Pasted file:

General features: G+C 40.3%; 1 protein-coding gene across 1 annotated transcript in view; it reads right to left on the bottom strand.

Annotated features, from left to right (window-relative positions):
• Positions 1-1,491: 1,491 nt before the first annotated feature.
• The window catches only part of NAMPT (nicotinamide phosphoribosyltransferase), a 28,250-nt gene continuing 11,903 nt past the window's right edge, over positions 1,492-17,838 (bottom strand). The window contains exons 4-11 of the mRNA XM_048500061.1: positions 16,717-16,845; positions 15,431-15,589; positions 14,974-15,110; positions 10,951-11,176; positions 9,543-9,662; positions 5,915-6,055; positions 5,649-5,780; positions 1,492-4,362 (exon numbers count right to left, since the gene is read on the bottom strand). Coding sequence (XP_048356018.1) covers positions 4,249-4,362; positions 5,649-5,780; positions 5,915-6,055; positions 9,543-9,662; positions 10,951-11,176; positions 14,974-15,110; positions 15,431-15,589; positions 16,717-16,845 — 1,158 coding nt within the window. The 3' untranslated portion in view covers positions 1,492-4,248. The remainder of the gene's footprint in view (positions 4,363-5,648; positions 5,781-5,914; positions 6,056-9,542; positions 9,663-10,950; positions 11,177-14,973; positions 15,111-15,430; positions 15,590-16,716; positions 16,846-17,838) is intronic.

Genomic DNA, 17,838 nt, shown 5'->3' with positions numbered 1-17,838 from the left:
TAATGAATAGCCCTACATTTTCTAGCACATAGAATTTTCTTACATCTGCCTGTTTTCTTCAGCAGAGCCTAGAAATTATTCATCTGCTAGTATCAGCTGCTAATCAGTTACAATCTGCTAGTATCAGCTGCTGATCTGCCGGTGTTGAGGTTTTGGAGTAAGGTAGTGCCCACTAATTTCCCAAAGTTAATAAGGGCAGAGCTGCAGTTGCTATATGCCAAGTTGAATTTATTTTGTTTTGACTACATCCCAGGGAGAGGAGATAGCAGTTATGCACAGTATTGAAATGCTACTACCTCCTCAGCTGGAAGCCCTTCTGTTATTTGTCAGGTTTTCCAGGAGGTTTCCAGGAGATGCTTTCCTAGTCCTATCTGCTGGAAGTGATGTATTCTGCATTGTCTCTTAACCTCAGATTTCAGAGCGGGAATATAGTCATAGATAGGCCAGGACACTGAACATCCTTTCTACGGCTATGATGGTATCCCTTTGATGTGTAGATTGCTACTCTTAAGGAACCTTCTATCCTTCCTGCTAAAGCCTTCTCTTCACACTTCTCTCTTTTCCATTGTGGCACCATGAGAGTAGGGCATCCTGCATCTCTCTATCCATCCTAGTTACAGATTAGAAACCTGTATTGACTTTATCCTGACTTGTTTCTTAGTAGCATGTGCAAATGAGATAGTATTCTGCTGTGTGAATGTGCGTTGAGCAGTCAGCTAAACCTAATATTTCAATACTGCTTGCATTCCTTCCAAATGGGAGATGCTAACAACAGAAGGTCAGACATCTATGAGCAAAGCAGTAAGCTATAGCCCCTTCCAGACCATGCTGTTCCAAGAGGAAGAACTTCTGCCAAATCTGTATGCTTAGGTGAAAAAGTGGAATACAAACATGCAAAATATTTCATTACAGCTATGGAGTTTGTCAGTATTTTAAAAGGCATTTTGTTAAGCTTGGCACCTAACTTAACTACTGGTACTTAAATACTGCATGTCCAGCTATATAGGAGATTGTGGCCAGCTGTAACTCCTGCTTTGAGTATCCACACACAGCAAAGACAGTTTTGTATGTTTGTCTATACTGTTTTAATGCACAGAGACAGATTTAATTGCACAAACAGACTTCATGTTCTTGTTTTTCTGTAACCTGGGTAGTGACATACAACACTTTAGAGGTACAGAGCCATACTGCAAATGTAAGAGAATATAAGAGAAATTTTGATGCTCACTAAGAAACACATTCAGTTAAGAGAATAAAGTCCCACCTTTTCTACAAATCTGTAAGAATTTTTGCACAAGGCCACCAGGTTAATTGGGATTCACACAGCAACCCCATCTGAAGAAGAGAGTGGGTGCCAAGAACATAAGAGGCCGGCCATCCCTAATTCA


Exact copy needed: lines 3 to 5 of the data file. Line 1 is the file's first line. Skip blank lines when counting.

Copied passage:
• Positions 1-1,491: 1,491 nt before the first annotated feature.
• The window catches only part of NAMPT (nicotinamide phosphoribosyltransferase), a 28,250-nt gene continuing 11,903 nt past the window's right edge, over positions 1,492-17,838 (bottom strand). The window contains exons 4-11 of the mRNA XM_048500061.1: positions 16,717-16,845; positions 15,431-15,589; positions 14,974-15,110; positions 10,951-11,176; positions 9,543-9,662; positions 5,915-6,055; positions 5,649-5,780; positions 1,492-4,362 (exon numbers count right to left, since the gene is read on the bottom strand). Coding sequence (XP_048356018.1) covers positions 4,249-4,362; positions 5,649-5,780; positions 5,915-6,055; positions 9,543-9,662; positions 10,951-11,176; positions 14,974-15,110; positions 15,431-15,589; positions 16,717-16,845 — 1,158 coding nt within the window. The 3' untranslated portion in view covers positions 1,492-4,248. The remainder of the gene's footprint in view (positions 4,363-5,648; positions 5,781-5,914; positions 6,056-9,542; positions 9,663-10,950; positions 11,177-14,973; positions 15,111-15,430; positions 15,590-16,716; positions 16,846-17,838) is intronic.

Genomic DNA, 17,838 nt, shown 5'->3' with positions numbered 1-17,838 from the left: